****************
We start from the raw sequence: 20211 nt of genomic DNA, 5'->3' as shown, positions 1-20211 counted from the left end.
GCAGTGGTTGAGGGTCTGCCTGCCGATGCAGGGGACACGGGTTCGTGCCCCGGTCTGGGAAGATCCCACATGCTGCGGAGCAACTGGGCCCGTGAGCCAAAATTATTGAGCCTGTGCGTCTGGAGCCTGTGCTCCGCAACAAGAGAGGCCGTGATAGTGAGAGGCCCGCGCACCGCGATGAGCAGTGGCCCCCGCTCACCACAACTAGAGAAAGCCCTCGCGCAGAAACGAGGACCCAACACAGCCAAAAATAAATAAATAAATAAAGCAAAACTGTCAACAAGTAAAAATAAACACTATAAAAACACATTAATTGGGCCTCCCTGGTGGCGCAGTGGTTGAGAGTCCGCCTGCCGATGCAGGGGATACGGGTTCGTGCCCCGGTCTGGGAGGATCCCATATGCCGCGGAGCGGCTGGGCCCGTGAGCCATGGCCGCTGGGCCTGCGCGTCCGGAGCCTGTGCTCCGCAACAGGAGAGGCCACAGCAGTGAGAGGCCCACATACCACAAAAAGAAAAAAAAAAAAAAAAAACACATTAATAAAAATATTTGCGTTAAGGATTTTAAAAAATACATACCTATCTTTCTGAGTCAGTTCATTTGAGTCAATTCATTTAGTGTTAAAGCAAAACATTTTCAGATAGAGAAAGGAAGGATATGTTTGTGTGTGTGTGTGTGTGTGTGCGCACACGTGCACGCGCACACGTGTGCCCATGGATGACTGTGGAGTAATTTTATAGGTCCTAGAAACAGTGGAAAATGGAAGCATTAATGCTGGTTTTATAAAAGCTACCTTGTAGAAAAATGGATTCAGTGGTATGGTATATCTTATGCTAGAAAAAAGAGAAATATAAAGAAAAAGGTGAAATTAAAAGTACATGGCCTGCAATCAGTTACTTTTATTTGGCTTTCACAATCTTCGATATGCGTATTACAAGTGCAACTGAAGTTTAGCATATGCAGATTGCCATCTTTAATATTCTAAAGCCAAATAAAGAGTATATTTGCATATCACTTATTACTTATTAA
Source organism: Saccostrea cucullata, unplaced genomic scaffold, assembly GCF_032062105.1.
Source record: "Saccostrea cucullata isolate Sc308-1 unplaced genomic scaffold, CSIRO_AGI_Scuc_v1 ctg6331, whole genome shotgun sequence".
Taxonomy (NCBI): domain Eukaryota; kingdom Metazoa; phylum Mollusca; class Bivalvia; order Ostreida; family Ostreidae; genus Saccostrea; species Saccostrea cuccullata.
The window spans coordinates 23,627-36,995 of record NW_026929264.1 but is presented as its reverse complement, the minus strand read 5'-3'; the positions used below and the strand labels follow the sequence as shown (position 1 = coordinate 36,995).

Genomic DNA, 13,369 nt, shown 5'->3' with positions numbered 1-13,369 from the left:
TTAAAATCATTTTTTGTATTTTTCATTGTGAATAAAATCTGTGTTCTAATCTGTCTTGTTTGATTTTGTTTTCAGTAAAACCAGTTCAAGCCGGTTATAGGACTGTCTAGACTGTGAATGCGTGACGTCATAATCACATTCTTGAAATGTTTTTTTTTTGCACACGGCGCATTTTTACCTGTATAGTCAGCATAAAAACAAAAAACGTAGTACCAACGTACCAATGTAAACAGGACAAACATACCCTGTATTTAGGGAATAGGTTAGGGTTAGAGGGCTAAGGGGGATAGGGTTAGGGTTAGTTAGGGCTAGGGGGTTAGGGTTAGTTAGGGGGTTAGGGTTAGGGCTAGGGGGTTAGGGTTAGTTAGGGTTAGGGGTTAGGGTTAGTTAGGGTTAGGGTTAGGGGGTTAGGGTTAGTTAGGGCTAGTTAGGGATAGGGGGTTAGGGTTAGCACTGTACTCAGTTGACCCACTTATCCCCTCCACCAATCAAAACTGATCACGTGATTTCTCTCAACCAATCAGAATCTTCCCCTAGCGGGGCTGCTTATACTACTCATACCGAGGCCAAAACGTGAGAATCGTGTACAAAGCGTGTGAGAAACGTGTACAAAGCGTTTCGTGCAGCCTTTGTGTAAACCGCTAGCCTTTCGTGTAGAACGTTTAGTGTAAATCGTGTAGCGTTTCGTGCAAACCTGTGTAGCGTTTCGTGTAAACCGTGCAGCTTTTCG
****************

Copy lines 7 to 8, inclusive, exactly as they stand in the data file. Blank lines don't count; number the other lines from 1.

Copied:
Genomic DNA, 13,369 nt, shown 5'->3' with positions numbered 1-13,369 from the left:
TTAAAATCATTTTTTGTATTTTTCATTGTGAATAAAATCTGTGTTCTAATCTGTCTTGTTTGATTTTGTTTTCAGTAAAACCAGTTCAAGCCGGTTATAGGACTGTCTAGACTGTGAATGCGTGACGTCATAATCACATTCTTGAAATGTTTTTTTTTTGCACACGGCGCATTTTTACCTGTATAGTCAGCATAAAAACAAAAAACGTAGTACCAACGTACCAATGTAAACAGGACAAACATACCCTGTATTTAGGGAATAGGTTAGGGTTAGAGGGCTAAGGGGGATAGGGTTAGGGTTAGTTAGGGCTAGGGGGTTAGGGTTAGTTAGGGGGTTAGGGTTAGGGCTAGGGGGTTAGGGTTAGTTAGGGTTAGGGGTTAGGGTTAGTTAGGGTTAGGGTTAGGGGGTTAGGGTTAGTTAGGGCTAGTTAGGGATAGGGGGTTAGGGTTAGCACTGTACTCAGTTGACCCACTTATCCCCTCCACCAATCAAAACTGATCACGTGATTTCTCTCAACCAATCAGAATCTTCCCCTAGCGGGGCTGCTTATACTACTCATACCGAGGCCAAAACGTGAGAATCGTGTACAAAGCGTGTGAGAAACGTGTACAAAGCGTTTCGTGCAGCCTTTGTGTAAACCGCTAGCCTTTCGTGTAGAACGTTTAGTGTAAATCGTGTAGCGTTTCGTGCAAACCTGTGTAGCGTTTCGTGTAAACCGTGCAGCTTTTCG